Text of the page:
Livedoor Execs Admit Securities Violations
Friday, May 26, 2006; 8:12 AM
TOKYO -- Japanese prosecutors accused a former Internet venture star Friday of calling the shots in a complex scam to inflate stock prices and doctor company books in the opening of a trial against the company and its former executives.
Disgraced Internet company Livedoor acknowledged on Friday it was guilty of violating securities regulations. Former Livedoor executive Ryoji Miyauchi, one of the defendants in the trial opening in Tokyo District Court, said on nationally televised news that he was pleading guilty.
Livedoor Co.'s flamboyant former chief executive, Takafumi Horie, 33, who was the darling of the Japanese media before his arrest in January, will be tried separately and a date has not yet been set for his trial. Horie, released on bail in April, has repeatedly said he is innocent.
Less than 1 percent of district court criminal trials in Japan result in innocent verdicts, according to Japanese Supreme Court data. Most defendants try to win a lenient sentence by showing remorse and admitting to all the charges. Horie's trial promises to be an unusual case because he is determined to fight to assert his innocence.
Besides Miyauchi, defendants in the case include three other former executives, two auditors, the company itself and a subsidiary, Livedoor Marketing.
But in opening statements Friday, prosecutors were already jockeying to make their case against Horie by arguing that it was always Horie who had ordered the other executives to use dubious methods to buy up other companies, declare profits when there were actually big losses, set up "dummy" companies and jack up stock prices to raise the capital value of their corporate group.
"You mean we can make that much money?" Horie was quoted by prosecutors as asking two defendants in 2003 after learning about how Livedoor earnings could be inflated.
"Let's put it in our budget then and revise our outlook upward," he was quoted as saying in prosecutors' statements, a copy of which was received by The Associated Press.
In the court session, Miyauchi acknowledged wrongdoing, but the other defendants acknowledged only parts of the allegations, Kyodo news agency said. Court officials could not confirm the proceedings.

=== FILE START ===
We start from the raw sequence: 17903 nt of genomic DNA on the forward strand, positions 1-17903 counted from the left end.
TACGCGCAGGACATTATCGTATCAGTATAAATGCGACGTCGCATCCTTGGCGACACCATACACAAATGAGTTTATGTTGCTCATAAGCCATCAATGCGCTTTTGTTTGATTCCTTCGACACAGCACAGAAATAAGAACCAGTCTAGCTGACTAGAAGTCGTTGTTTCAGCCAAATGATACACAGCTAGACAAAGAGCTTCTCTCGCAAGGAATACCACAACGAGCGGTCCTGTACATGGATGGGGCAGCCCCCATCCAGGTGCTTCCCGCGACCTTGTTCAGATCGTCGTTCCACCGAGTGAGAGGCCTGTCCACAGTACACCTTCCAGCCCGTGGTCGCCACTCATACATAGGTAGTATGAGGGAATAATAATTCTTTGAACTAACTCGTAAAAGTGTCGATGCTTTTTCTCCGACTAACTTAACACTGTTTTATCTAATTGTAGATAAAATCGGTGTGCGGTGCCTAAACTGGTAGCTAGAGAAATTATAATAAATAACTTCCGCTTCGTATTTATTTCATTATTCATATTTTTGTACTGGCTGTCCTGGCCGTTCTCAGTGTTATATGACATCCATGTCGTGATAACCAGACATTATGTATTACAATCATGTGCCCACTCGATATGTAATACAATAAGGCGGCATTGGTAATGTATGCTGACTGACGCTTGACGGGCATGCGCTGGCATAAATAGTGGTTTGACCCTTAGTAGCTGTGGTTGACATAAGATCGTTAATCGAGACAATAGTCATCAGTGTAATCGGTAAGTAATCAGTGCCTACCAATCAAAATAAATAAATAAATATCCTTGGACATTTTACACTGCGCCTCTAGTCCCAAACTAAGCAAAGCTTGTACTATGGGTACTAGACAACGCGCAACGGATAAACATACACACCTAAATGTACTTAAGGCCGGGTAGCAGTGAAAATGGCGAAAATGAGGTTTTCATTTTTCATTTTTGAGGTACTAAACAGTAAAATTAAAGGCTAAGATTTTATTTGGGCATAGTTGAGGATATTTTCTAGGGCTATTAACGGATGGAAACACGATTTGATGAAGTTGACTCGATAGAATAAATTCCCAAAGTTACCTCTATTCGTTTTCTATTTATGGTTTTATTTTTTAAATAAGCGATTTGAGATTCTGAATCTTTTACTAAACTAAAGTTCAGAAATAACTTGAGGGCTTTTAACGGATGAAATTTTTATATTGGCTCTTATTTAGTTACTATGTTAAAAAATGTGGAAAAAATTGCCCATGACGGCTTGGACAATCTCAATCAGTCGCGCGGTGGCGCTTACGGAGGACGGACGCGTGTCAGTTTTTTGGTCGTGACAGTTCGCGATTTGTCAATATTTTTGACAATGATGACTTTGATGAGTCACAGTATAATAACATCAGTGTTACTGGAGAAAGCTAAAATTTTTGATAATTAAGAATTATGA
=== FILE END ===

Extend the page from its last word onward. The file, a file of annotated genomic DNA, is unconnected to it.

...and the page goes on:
"The management methods weren't good," Miyauchi told public broadcaster NHK TV before heading to the trial. "I can only wait for what the judges decide."
TV news showed throngs of people lining up to draw lots to enter the courthouse to see the trial.
Livedoor spokesman Koichiro Ota said the company is not fighting the charges, and attorneys representing the company filed the guilty plea on behalf of Livedoor.
Violation of securities laws carries a maximum penalty of up to five years in prison and 5 million yen ($44,000) in fines, upon conviction.
Three executives _ Miyauchi, Fumito Okamoto and Osanari Nakamura _ were arrested in January and charged with using stock swaps and stock splits to artificially inflate share prices, and of giving false information about a subsidiary's earnings. Another Livedoor executive, Fumito Kumagai, was arrested in February.
Since Horie's arrest, shares of Livedoor plunged about 90 percent and were delisted in April after six years of trading.
Horie, a college dropout whose T-shirt attire was a trademark, stood out for his defiant style in a corporate culture renowned for hierarchical relations and conformity. Horie had tried to buy a professional baseball team, appeared often on TV shows and ran unsuccessfully for a Parliament seat.
The scandal has prompted analysts to say Japan may need clearer laws about securities as well as heavier penalties for padding company books. Some blame the government for letting Horie test legal loopholes and limits because Livedoor's aggressive takeovers were widely known.